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From an email by E. M., May 19, 1999

To whom it may concern:

Your web site is so *outstanding* that, for the first time in my four years of web experience, I simply must write.

The amount of information available is a bit overwhelming. After working with a few data series of interest, it is difficult not to explore many others.

The GIF, PDF, and Excel output formats are well-chosen. I don't know what more could be asked, but I suppose you have received requests for others.

Your charting is easy, remarkably fast, and addictive.

Your web site is a fine example of the revolutionary changes being wrought via the Internet -- a lot of free, useful information (in keeping with the origins of the Internet), and extended fee-based services for those who need them.

And I, for one, appreciate your not using cookies.

Again, congratulations on a web site well conceived and executed, and best wishes for a successful business venture.

From a webpage by the Gale Group, Rettig on Reference, May 17, 1999

The Statistical Abstract of the United States (Washington: U.S. Department of Commerce — annual) offers convenient access to a significant amount of economic data presented in tabular form; so do innumerable other publications of the U.S. Commerce Department and other government agencies. Students, government analysts, academics, social policy analysts, businesspeople, and others use this data in various ways, often after doing a good deal of data entry and massaging that data through various software. While doing all of this, they must often think to themselves, "There has to be an easier way." And there is — if the data they need appears in the 100,000-data file collection available at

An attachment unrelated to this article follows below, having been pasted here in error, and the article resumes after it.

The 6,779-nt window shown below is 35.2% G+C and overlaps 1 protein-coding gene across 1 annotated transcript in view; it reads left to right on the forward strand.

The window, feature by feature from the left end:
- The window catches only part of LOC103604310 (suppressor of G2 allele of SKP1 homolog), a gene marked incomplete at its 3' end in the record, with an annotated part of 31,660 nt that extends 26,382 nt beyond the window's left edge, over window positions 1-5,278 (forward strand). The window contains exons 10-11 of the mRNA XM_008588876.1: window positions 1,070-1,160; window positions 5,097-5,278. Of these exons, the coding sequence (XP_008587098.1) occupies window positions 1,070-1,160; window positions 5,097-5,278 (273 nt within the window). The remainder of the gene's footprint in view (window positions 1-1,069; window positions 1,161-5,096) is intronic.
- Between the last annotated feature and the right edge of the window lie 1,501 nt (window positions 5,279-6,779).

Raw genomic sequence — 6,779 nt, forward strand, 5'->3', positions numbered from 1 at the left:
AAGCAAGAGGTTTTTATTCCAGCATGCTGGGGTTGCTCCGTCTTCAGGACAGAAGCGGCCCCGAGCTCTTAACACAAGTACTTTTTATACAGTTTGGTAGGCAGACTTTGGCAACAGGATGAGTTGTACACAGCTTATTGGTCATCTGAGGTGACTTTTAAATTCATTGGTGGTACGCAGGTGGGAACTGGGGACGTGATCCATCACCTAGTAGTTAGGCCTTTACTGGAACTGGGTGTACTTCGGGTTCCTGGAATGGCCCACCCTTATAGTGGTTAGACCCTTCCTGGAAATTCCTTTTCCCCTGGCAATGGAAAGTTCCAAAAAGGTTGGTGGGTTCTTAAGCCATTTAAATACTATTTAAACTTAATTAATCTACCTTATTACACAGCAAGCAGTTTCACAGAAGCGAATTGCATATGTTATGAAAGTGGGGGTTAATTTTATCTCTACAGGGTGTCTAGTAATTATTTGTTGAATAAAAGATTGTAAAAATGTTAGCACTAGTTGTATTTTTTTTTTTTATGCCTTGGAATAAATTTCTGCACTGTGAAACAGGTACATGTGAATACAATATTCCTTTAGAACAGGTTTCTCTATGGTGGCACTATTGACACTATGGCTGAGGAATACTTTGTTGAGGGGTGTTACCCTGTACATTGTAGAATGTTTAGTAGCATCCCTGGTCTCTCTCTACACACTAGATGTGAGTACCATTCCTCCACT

Its users can select data sets from the Bureau of Labor Statistics, the Census Bureau, the Federal Reserve, and other agencies; select relevant variables; and generate a GIF or PDF (using Adobe Acrobat) chart that can be downloaded and pasted into a document to illustrate a point. It is almost, well, magic! In further magic, some data series can be downloaded as an Excel file and some as a self-updating Excel file. Gathering, depicting, and capturing economic data for analysis or reporting can hardly get any easier or more convenient. Libraries should enrich their reference Web sites with a link to for the convenience of businesspeople, students, and others.

From a webpage of the James G. Gee Library, the Commerce Library of Texas A & M University, May 10, 1999

Every student of economics should visit and browse.

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Sites of Interest: Conerly Consulting: Economics for Business Decisions *

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